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REVIEW: Molecular Pathogenesis in Huntington’s Disease

S. N. Illarioshkin1,a,b*, S. A. Klyushnikov1,2, V. A. Vigont2,c, Yu. A. Seliverstov1, and E. V. Kaznacheyeva2,c

1Research Center of Neurology, 125367 Moscow, Russia

2Institute of Cytology, Russian Academy of Sciences, 194064 St. Petersburg, Russia

* To whom correspondence should be addressed.

Received May 21, 2018; Revision received May 31, 2018
Huntington’s disease (HD) is a severe autosomal dominant neurodegenerative disorder characterized by a combination of motor, cognitive, and psychiatric symptoms, atrophy of the basal ganglia and the cerebral cortex, and inevitably progressive course resulting in death 5-20 years after manifestation of its symptoms. HD is caused by expansion of CAG repeats in the HTT gene, which leads to pathological elongation of the polyglutamine tract within the respective protein – huntingtin. In this review, we present a modern view on molecular biology of HD as a representative of the group of polyglutamine diseases, with an emphasis on conformational changes of mutant huntingtin, disturbances in its cellular processing, and proteolytic stress in degenerating neurons. Main pathogenetic mechanisms of neurodegeneration in HD are discussed in detail, such as systemic failure of transcription, mitochondrial dysfunction and suppression of energy metabolism, abnormalities of cytoskeleton and axonal transport, microglial inflammation, decrease in synthesis of brain-derived neurotrophic factor, etc.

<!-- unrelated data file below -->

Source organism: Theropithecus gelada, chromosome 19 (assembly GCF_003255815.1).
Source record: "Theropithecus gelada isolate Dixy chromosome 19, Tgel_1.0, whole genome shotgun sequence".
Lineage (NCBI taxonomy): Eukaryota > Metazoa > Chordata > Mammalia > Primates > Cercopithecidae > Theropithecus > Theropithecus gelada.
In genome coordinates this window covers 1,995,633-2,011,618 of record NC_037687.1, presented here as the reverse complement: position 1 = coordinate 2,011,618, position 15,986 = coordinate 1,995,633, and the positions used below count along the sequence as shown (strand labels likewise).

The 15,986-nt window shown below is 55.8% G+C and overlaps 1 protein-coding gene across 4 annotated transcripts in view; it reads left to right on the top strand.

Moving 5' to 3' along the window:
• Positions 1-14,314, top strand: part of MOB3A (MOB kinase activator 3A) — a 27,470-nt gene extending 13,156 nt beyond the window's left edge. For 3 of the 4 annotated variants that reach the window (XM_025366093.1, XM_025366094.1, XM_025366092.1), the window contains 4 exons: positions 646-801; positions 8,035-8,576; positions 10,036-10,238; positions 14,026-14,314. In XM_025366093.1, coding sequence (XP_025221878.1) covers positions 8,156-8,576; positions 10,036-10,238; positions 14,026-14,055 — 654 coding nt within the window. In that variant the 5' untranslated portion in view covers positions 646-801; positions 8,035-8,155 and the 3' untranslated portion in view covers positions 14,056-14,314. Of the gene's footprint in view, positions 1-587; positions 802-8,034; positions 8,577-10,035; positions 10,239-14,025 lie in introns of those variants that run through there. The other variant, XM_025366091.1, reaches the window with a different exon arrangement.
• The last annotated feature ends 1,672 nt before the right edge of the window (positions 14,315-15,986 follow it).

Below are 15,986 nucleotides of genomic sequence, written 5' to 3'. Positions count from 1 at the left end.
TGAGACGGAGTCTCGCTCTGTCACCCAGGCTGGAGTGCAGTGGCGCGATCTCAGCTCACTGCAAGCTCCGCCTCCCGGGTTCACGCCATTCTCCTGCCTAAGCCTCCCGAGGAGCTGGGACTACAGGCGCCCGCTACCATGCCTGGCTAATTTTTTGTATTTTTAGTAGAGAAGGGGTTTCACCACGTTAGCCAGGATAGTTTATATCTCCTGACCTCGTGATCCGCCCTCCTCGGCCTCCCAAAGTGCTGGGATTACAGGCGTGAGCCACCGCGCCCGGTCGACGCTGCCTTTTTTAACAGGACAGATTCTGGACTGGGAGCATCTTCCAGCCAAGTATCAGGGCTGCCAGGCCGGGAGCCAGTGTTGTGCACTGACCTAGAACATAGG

KEY WORDS: Huntington’s disease, molecular pathogenesis, polyglutamine expansion, proteolytic stress, transcription dysregulation, mitochondria

DOI: 10.1134/S0006297918090043